Wednesday, July 7, 2010

Getting Started with Canning

The idea of canning always seemed so intimidating. All I knew about it was that people used to do it in the ‘olden days’ when prepared food wasn’t so easily accessible or affordable. I was always intrigued but too nervous to try because it seemed like a lot of things could go wrong if you didn’t know what you were doing. But then my husband and I moved into a neighborhood where I met someone who majored in Home Economics. Who knew that was even a college major? Finally, I felt I could learn from a master. That summer I tried my hand at pears, peaches, salsa, sugar-free apricot jam and grape juice. Wow! It’s amazing how much better food tastes when you grow and bottle it yourself. I loved that I knew exactly what was in my food. No weird additives or ingredients I can’t pronounce.

This summer I will share recipes using each canning item below. If you want to follow along, here is what you will need. 

Luckily, there are different degrees of canning. You don’t have to go straight to the pressure canner with no experience. I think it is easier to build up slowly using easy recipes before making the investment for intense canning supplies. In fact, there are certain things you can make where you don’t need anything else besides the jars.

Personally, I like the wide-mouth ones. It is much easier to get fruit in and out without mushing it, and scooping salsa out.

I didn’t actually have one of these the first few times I canned. And I can’t tell you how many times I burned myself by picking up the lids from steaming hot water with my bare fingers. These kits come with a magnetic wand that easily picks the lids up along with a jar lifter so you don’t burn yourself picking them out of boiling water, a wide mouth funnel to keep the jar mouths clean, jar wrench and kitchen tongs. I picked my set up from a regular grocery store on sale for about 10 bucks. See full specs here.

A water-bath canner is used to process high acidic foods, like fruits and pickles, once the jars are filled. Processing is a necessary step to get all the air out of the jars to insure a good seal. Getting the air out of the food also controls bacteria, yeast and mold growth so your food won’t spoil. See full specs here

Some people (my mom included) use a steamer instead of a water-bath canner. It’s faster, smaller and easier to use because you don’t have as much water to heat and you don’t have to fiddle around with the jar rack in the water-bath canner. The WSU Extension office says research on steam canners has found that food canned in them is not heated to a temperature as high as when the same food is canned in a boiling water bath canner. The lower temperature results in less killing power of the bacteria, under processing and considered a risk of spoilage. Therefore the use of steam canners for home canning is NOT recommended. But, my mom’s steam-canned food has always been fine so it’s up to you if you want to use one or not. See full specs here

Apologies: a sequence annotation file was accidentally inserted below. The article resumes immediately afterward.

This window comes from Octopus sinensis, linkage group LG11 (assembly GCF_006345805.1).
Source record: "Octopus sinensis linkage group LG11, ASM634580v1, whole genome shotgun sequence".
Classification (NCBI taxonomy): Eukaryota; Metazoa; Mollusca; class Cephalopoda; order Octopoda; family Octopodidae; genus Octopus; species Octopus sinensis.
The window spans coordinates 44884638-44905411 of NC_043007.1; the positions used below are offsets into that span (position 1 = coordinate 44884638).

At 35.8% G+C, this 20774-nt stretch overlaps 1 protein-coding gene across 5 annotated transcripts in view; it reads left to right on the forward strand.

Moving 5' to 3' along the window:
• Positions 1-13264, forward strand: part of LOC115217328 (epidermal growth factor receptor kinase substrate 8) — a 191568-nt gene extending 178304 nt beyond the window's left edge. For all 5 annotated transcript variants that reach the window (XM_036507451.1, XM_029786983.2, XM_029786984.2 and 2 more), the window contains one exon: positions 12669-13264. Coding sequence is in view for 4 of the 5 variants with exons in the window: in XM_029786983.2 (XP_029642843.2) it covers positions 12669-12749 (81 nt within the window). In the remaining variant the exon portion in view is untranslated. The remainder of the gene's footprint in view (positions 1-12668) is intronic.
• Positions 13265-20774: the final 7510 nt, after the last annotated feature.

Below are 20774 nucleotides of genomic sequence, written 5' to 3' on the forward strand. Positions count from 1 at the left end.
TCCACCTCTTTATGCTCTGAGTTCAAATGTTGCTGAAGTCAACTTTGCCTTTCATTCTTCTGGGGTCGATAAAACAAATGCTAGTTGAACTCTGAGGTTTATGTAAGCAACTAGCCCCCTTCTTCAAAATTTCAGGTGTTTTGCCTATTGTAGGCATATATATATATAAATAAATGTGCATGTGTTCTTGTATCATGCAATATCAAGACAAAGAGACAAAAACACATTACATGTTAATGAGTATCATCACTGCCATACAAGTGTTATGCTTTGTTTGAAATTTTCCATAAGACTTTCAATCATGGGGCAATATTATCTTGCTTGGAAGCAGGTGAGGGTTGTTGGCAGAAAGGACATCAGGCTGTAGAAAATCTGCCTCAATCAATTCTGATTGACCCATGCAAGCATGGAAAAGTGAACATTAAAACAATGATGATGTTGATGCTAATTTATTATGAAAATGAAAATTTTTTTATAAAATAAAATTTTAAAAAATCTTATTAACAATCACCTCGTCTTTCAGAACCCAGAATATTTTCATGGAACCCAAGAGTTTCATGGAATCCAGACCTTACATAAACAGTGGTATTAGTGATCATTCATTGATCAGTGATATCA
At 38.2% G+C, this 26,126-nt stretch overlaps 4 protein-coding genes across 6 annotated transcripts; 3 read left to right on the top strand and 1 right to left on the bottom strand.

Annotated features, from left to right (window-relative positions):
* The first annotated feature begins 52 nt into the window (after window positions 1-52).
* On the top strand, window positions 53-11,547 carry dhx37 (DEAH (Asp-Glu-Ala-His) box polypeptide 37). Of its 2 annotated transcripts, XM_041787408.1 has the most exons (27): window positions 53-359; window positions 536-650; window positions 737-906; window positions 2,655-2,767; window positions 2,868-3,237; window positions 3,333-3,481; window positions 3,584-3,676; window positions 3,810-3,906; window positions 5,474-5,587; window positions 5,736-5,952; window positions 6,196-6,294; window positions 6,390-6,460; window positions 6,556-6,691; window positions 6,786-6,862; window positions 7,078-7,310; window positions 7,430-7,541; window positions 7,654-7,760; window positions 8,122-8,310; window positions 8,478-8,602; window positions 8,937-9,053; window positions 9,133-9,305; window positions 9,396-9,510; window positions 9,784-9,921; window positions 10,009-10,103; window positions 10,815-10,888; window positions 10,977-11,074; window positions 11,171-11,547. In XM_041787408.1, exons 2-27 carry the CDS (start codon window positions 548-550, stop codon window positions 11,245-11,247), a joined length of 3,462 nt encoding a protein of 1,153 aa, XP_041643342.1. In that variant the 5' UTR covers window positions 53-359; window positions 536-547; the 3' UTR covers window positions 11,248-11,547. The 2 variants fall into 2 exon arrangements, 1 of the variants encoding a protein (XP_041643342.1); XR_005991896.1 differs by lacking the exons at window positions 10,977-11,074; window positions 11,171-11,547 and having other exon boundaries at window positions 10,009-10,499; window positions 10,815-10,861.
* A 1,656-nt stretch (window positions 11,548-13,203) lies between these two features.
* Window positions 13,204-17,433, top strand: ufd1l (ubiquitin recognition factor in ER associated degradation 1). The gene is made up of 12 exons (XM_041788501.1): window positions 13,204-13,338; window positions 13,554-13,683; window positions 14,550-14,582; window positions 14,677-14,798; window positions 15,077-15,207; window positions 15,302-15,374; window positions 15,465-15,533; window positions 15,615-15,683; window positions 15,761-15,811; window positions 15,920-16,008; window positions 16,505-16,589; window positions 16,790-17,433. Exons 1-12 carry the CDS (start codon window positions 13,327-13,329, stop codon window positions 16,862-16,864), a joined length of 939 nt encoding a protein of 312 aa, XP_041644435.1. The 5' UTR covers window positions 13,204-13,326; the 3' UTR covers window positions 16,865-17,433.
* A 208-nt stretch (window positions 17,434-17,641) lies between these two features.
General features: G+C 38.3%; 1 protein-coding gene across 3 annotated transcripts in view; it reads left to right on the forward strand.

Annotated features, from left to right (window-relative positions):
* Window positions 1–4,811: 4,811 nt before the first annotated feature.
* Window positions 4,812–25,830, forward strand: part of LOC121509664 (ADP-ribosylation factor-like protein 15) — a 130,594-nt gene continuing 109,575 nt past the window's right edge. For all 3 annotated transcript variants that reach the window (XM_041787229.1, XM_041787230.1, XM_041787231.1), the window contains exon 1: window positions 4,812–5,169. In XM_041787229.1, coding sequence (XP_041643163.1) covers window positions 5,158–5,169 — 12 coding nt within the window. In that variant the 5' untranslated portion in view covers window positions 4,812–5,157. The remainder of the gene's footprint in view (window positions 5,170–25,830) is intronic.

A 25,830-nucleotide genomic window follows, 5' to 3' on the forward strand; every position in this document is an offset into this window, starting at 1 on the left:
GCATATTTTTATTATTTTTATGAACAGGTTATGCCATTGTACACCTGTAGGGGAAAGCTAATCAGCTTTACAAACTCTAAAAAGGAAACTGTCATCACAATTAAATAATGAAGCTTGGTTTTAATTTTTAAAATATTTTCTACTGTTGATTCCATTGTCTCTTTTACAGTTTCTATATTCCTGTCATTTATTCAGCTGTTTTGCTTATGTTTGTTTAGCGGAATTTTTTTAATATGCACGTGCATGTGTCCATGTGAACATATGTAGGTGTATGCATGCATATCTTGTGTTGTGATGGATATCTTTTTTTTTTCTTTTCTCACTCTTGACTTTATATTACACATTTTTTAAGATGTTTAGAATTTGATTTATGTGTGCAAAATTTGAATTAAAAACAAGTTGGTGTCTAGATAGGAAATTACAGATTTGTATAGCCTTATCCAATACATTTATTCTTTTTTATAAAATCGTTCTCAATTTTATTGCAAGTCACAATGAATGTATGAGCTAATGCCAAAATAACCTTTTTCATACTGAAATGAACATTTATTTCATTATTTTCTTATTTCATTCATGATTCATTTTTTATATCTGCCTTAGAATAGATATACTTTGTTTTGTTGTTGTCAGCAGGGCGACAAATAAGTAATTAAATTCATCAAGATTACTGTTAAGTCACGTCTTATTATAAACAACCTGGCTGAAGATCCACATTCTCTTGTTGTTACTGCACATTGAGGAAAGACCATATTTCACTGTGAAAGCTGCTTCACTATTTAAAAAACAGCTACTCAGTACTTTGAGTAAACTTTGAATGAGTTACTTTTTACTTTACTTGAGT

This is what I was most afraid of when I started canning. I could just envision the lid shooting up into the air and steam going everywhere because I had used the wrong pressure to can my foods. A pressure canner is what is used to process low-acid foods like vegetables, meat, fish and poultry. It is the only thing that can reach the higher temperatures (240-250°) needed to kill bacteria in low-acid foods. Boiling water in a water-bath or steam canner only reaches 212°. When you use a pressure canner, you have to make sure you get all the air out, use the right pound pressure and the right times for your foods. This is why I am saving it for last. The main thing to look for in a pressure canner is to make sure there is enough space for 1 level of quarts jars or 2 levels of pints stacked on top of each other. This canner has great reviews so I went with this. See full specs here

OK, that's everything necessary to start canning, now all you need are some recipes. I'll be posting those as the summer goes so check back often!

1 comment:

  1. I love the part about the Pressure Canner and your fear of the lid shooting off! Funny. Excited for more...